Vanity plates and atheism just don’t mix, apparently - at least not in New Jersey.
In August, American Atheists' President David Silverman requested a plate reading “ATHE1ST,” only to have the request rejected on the grounds that it was “offensive.” When he appealed the decision, New Jersey’s Motor Vehicle Commission changed their minds and revoked the decision, which they chose to refer to as a “clerical error.”
New Jersey resident Shannon Morgan encountered a similar problem in November. Unaware of Silverman’s troubles with the Motor Vehicle Commission, Morgan requested a vanity plate reading “8theist.” And, just as Silverman’s first request had been denied, so was Morgan’s turned down, this time on the grounds of being “objectionable.”
Interestingly enough, Morgan’s subsequent request for a plate reading “BAPTIST” went through without a problem.
Although Morgan has reached out to the MVC concerning their decision, they have failed to return her calls; she also sent a letter to the MVC, which also produced no results.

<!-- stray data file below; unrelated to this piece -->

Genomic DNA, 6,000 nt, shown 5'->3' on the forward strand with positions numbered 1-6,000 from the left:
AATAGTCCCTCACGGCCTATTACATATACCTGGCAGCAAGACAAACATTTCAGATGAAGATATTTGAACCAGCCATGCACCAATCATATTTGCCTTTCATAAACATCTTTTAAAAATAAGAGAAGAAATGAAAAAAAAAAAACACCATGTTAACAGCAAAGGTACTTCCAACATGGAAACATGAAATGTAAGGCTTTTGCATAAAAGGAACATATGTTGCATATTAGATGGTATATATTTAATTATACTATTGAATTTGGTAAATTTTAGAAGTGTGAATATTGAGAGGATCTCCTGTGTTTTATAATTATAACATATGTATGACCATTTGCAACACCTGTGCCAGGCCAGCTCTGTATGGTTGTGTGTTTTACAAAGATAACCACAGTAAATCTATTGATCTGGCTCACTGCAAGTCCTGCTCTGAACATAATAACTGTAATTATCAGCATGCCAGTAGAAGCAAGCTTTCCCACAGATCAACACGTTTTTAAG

“There is nothing offensive about being atheist,” Morgan said. “I should be able to express my sincerely held beliefs with a license plate just like everyone else.”
Because the MVC neither approved the plate, nor provided a compelling reason to deny the plate, Morgan decided to take further action. Yesterday, backed by Americans United for Separation of Church and State, she filed a federal lawsuit against Raymond Martinez, the chair of the New Jersey MVC.
“The state of New Jersey is favoring religion while disparaging non-belief,” wrote Americans United Executive Director Rev. Barry W. Lynn.
“It simply has no right to do that,” Lynn continued.
Lynn added that Morgan’s problem in obtaining her vanity plate is indicative of a larger problem – that “atheists are often treated by the government as second-class citizens.”
Furthermore, as AU states in the lawsuit, by refusing to grant license plates that identify the driver as an atheist, the MVC is “discriminating against atheist viewpoints and expressing a preference for religion over atheism.”